High on Life is a blinding cacophony of colors, goopy fluids, and crass jokes, all of which combine into one of the most baffling experiences of the entire year. That’s both good and bad as High on Life is certainly a unique experience, though the humor and shooting start to overstay their welcome.
High on Life comes from Squanch Games and the mind of Justin Roiland, best known as the creator of Rick and Morty. You take the role of an unassuming twenty-something human, stuck home alone with your overbearing sister when your parents travel out of town. Any weekend plans you might have had go out the window when an alien cartel called the G3 invades Earth and starts kidnapping humans to use as drugs.
Next thing you know, you’re an interstellar bounty hunter using a talking gun called a Gatlian, and a rather offensive one at that. High on Life’s story and aesthetic are by far what gives it such a unique flair, and there’s an obvious comedic tone the game adopts early on and runs with.
If you’ve watched or played any of Roiland’s previous work, you know exactly the kind of humor I’m talking about: calling an alien a spacist (space-racist), riffing on pop culture references, joking about your sister getting an alien boyfriend, or attempting meta-commentary on the very nature of video game design.
The real issue is that High on Life’s humor is more fitting for a TV show, often breaking the fourth wall and “speaking at” you rather than immersing you in the experience. It really feels like an elongated Rick and Morty episode, and for every genuinely smart joke that lands, there are usually three or four that fall completely flat.
The shooting in High on Life, ironically, runs into the exact same problem; it comes out of the gate strong but fails to provide anything truly new or interesting across the roughly 10-hour experience.
Mechanically, High on Life is your pretty typical first-person shooter, with each gun having a basic fire option and a special attack. Where things get more interesting is in the game’s the traversal options, which help make combat feel more fast-paced and frantic.
There’s a nice cadence to movement in High on Life, and once you unlock the second weapon, Knifey, you gain the ability to grapple to ledges, floating insects, and more. This opens up a ton of options in the semi-open environments, letting you flank enemies with ease or swoop down on them from above.
The Gatlians themselves also bring some nice variation to the mix. Not only do they serve as new weapons but also as new voices to help guide you through the experience. This does mean, however, that there are fewer weapons in High on Life than you might find in a typical shooter, as each one is designed to be especially unique.
Your starting companion, Kenny, is essentially a pistol, but later on, you’ll unlock a Gatlian that functions almost exactly like Halo‘s Needler, a shotgun, and a kind of crowd-control Gatlian that shoots out little creatures.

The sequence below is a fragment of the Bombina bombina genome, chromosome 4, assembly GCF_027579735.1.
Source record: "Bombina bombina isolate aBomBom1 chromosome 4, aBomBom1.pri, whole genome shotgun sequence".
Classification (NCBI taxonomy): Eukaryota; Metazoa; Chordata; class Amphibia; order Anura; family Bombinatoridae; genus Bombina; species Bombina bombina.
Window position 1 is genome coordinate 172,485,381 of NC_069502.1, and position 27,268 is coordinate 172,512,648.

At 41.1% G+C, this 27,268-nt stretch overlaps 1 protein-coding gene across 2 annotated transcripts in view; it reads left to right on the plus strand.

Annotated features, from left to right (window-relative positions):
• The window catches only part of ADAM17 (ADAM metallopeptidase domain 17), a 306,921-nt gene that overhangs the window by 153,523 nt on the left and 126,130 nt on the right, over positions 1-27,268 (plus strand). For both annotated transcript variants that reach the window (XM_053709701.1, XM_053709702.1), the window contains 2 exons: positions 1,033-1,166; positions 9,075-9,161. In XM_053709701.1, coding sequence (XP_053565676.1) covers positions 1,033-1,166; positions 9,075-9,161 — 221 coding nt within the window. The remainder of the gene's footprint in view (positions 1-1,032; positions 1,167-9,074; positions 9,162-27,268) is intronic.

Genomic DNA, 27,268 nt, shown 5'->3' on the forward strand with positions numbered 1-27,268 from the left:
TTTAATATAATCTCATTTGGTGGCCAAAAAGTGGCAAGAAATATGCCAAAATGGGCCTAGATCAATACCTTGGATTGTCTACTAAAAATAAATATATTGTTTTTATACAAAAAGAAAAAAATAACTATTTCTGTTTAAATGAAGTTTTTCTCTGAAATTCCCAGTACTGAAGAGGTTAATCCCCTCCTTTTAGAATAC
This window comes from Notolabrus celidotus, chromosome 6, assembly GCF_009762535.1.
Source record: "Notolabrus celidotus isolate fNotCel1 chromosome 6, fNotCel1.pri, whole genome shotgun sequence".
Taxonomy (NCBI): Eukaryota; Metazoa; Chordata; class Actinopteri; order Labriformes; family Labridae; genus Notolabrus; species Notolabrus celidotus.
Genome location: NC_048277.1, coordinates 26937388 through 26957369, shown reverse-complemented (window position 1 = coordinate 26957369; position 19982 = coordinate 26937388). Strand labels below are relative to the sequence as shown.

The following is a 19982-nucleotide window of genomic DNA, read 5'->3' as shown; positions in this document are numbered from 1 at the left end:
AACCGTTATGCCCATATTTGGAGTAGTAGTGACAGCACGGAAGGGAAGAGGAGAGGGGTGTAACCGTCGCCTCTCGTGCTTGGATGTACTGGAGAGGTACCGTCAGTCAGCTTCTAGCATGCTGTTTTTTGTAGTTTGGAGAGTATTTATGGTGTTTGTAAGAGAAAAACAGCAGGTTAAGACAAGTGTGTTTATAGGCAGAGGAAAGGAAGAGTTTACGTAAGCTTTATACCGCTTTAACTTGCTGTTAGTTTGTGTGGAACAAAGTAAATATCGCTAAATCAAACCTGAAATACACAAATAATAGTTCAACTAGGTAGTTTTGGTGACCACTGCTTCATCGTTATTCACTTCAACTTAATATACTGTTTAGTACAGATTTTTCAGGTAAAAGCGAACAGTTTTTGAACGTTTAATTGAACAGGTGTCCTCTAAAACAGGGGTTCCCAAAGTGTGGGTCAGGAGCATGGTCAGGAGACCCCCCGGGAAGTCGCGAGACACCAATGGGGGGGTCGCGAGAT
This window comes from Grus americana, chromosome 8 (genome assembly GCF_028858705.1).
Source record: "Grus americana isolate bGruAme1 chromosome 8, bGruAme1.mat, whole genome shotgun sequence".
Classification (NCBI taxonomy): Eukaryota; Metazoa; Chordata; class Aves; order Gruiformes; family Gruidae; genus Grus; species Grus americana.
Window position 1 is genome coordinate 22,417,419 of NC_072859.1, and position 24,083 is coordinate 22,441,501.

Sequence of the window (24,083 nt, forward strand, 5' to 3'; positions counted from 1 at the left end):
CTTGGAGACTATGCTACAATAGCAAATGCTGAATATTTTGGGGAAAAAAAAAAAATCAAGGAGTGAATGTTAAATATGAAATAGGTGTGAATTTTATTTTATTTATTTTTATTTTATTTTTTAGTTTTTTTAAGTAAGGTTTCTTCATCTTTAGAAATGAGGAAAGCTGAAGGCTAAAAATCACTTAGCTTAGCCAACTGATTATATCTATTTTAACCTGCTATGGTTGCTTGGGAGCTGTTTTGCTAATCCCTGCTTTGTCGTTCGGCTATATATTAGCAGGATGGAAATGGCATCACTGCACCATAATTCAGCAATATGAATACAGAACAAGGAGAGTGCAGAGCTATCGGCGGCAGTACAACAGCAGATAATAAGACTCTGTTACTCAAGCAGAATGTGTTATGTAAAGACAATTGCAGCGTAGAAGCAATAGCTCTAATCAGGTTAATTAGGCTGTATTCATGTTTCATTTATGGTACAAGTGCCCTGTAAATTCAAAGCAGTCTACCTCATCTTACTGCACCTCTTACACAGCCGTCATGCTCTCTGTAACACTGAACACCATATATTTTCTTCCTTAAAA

But it becomes apparent after a few hours that High on Life simply doesn’t have the enemy variety to compliment its weapon variety. There are a handful of basic enemies and each “bounty” you take on typically introduces one variant of those types.
Unfortunately, High on Life has a tendency to throw dozens upon dozens of the same enemy at you at any given time. Combat encounters drag on too long as you face wave after wave. The core shooting of High on Life feels great, and each weapon is distinct, but it’s hard to enjoy those aspects when you’re gunning down the same fodder for hours on end.
While High on Life is a mostly linear experience, especially in its combat encounters, there is some degree of explorability to the game’s environments. Each map has a number of Luglox Chests to find, that hold either collectible cards or currency to buy upgrades. Between each bounty, you’ll return to the alien metropolis of Blim City, and wandering around yields some hidden conversations and events, although these don’t have much bearing on the overall experience.
High on Life Review — The Bottom Line
- Strong, unique visual aesthetic.
- Surprisingly fun gunplay with weapons that all feel distinct.
- Opening hours show promise with some genuinely good humor.
- Humor can be hit or miss and fails to evolve in a meaningful way.
- Serious lack of enemy variety.
- Second half relies heavily on backtracking and doesn’t bring anything unique to the mix.
High on Life is a game that’s so obsessed with “riffing” on the video game medium that it loses a bit of its identity in the process. In a quest to become a kind of “anti-video game” video game, High on Life falls into some of the same pitfalls that it pokes fun at.
There’s quite honestly nothing egregiously bad here; the story has a strong setup with some genuinely funny gags, and surprisingly tight shooting and exploration back it up.
The real issues arise as you get further into High on Life, and the game’s humor and shooting both start to grow stale. I wish High on Life evolved more and put more complexity into its second half, which is sadly too focused on back-tracking. If you’re a fan of Roiland’s previous works, you’ll likely find a lot to love here, and even if you’re not, this a shooter with a unique aesthetic and sense of humor you won’t find anywhere else. Just be aware that your hours of fun might come with a healthy dose of frustration.
[Note: Squanch Games provided the copy of High on Life used for this review. Featured image via Squanch Games.]
High on Life Review: Space Cowboy
High on Life is nothing if not unique, though its writing and mechanics only go so far.What Our Ratings Mean